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As iHeartMedia goes public, CMO calls on brands to stop using audio the wrong way

By Andrew Blustein, Reporter

July 18, 2019 | 4 min read

After emerging from bankruptcy restructuring on 1 May, iHeartMedia is now trading as a public company and working to grab more ad dollars along the way.

The country's largest radio broadcaster eyes podcasting as its next growth engine

The country's largest radio broadcaster eyes podcasting as its next growth engine

The largest US radio broadcaster, with 848 stations under its belt, now trades on the Nasdaq stock exchange as of Thursday (18 July) morning.

While the Texas-based media company has a stable of radio stations across the country, chief marketing officer Gayle Troberman said iHeartMedia is eyeing emerging audio touchpoints – and the influx of ad revenue that ideally will follow.

Troberman called podcasting a notable growth engine and said digital audio streaming accounts for a “big chunk” of listening – especially through smart speakers, which has "voice top of mind for everyone".

This fragmentation and diversification in audio has Troberman calling for brands to consider their “sonic identity” and develop audio toolkits if they want to successfully play in the space.

“What do most brands do? They create one spot with no contextual relevance, and they run the same spot on Rush Limbaugh and the Breakfast Club,” said Troberman, noting that creative elements aren't always used the "right" way in audio.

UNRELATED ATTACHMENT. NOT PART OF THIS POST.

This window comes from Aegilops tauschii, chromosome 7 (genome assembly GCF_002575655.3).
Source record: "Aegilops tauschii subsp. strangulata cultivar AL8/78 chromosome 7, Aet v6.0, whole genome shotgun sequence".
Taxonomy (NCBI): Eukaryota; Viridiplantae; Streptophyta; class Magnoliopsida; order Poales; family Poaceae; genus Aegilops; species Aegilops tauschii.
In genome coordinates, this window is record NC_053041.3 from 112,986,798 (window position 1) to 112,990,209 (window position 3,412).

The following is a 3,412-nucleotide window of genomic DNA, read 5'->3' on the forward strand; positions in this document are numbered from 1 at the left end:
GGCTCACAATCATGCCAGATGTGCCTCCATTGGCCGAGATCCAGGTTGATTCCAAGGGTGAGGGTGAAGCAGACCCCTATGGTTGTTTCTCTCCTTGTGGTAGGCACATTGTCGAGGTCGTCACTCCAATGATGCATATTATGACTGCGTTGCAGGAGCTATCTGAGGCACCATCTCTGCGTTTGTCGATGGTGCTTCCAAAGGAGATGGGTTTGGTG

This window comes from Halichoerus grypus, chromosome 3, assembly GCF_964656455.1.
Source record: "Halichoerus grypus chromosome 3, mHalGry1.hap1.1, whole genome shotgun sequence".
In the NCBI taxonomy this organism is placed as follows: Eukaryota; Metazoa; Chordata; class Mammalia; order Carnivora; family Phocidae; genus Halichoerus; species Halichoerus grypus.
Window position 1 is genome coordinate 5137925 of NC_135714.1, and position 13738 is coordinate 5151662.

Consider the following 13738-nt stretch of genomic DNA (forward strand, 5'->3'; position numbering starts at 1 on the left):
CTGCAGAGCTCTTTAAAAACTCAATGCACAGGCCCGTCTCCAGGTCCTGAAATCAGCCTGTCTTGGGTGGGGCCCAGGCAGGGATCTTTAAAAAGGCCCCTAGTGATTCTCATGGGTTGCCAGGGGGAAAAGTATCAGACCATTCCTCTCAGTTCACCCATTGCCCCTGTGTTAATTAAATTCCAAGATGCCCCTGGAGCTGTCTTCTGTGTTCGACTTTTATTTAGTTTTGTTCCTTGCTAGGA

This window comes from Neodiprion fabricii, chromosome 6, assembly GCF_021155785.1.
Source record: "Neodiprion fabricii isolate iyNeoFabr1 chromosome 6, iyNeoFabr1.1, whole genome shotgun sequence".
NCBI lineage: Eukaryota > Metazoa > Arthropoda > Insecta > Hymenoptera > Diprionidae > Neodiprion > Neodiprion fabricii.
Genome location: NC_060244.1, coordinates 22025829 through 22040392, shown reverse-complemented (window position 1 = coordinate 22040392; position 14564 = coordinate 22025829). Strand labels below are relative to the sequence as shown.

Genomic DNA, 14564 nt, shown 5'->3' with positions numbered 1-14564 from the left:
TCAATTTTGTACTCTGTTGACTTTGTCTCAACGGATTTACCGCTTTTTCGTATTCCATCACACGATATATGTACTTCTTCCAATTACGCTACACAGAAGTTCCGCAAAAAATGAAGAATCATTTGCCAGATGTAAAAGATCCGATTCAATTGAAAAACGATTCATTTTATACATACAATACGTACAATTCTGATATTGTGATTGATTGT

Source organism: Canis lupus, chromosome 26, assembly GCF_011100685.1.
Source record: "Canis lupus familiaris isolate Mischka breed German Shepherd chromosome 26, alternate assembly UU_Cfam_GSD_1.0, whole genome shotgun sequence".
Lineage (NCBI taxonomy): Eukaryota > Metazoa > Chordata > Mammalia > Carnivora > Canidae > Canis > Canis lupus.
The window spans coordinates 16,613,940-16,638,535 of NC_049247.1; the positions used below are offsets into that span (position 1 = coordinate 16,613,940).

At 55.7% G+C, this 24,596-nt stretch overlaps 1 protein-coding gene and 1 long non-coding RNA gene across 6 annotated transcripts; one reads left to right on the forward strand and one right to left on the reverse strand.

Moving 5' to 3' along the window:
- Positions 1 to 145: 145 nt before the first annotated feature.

According to Nielsen, broadcast radio reaches around 90% of US listeners each week, with iHeartMedia saying 84% of its radio consumption coming through broadcast and the rest through streaming.

The iHeartRadio app has around 130 million registered users. Consumption through web, mobile and smart speakers are roughly the same size, according to the company.

Some of iHeartMedia’s first moves during its restructuring included podcaster Stuff Media and programmatic advertising company Jelli. The company filed for Chapter 11 in March 2018.

Now, as a newly emerged company with a bolstered internal audio suite, iHeartMedia is partnering with outside groups such as WPP to educate the marketplace on how best to integrate their brands into audio.

Troberman said that media agencies and creative groups such as Ogilvy and Wunderman Thompson are on board with the WPP co-initiative, dubbed Project Listen, where brands are exploring different ways of entering audio, such as original storytelling in podcasts and reach replacement for digital video.

A 2018 study from Edison Research found that 51% of Americans have listened to a podcast at least once in their lives, with 32% saying they had listened to a podcast within the last month.

Scale can be an issue when advertising within podcasts, as the ease of programmatic can jeopardize the intimate feel of host-read ads.

Conal Byrne, president of iHeartMedia’s podcast division, said all podcast ads can be dynamically inserted, allowing advertisers to seamlessly integrate into an episode.

“Dynamic ad insertion means you can put an ad in and pull it out dynamically through a kind of mothership dashboard of how you manage your ad campaigns. That's how you integrate brand messages at scale,” said Byrne.

Troberman said audio advertising in general is a way for the notoriously distrusted ad world to earn some needed customer equity.

“We hear a lot from brands that one of the reason they come to [audio]... is because of that human relationship,” said Troberman. “You listen to this host for years and you know that guy… Brands get to borrow on that trust when they come in and become part of the conversation.”

As part of iHeartMedia’s bankruptcy restructuring, it had to offload Clear Channel Outdoor, which trades as a separate company on the New York Stock Exchange.

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